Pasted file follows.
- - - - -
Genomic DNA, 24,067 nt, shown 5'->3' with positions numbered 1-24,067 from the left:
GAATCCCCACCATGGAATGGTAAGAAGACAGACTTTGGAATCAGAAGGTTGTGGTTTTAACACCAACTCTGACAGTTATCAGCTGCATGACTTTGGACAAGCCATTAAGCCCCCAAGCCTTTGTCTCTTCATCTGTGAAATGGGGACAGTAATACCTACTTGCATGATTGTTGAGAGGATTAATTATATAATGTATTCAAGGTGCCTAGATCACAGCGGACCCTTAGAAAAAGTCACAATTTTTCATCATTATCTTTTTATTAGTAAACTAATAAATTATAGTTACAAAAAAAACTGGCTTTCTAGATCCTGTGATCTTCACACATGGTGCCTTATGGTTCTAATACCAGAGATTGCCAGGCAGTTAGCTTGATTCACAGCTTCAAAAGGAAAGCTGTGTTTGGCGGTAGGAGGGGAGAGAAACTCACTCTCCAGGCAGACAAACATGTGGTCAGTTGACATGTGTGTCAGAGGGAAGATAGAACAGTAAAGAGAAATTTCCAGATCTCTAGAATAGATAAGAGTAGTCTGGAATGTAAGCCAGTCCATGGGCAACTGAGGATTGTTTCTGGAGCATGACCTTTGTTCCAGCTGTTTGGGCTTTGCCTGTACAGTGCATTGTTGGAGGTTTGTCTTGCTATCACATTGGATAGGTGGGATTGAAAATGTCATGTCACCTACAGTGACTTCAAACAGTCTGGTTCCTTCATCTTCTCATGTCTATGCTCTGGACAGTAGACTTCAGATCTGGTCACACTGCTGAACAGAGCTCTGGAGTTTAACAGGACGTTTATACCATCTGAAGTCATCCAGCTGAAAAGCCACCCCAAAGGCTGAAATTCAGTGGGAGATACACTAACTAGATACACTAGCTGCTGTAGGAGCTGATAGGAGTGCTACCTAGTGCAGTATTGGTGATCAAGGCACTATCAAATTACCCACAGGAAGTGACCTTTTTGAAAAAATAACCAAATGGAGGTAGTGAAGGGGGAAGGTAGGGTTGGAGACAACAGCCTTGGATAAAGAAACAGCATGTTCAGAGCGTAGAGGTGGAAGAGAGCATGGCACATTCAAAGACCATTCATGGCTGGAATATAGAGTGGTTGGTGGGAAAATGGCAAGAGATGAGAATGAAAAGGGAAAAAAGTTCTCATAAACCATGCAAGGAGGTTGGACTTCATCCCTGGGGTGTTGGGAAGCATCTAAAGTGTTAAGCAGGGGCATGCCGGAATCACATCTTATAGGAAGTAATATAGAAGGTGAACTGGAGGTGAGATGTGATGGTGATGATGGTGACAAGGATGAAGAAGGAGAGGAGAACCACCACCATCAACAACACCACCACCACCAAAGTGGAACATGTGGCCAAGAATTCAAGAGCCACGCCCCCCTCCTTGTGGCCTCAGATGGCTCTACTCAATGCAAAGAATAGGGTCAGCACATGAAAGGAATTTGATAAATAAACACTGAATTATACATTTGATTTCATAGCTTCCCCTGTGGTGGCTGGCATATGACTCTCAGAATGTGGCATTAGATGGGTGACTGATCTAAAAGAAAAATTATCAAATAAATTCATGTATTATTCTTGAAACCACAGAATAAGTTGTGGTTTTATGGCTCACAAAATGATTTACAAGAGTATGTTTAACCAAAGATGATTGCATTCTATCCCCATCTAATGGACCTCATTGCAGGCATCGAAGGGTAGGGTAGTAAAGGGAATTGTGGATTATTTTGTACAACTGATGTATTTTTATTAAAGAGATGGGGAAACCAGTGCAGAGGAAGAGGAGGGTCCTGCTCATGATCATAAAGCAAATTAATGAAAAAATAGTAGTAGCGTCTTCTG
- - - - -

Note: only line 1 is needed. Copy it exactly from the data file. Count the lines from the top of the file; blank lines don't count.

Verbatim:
Genomic DNA, 24,067 nt, shown 5'->3' with positions numbered 1-24,067 from the left: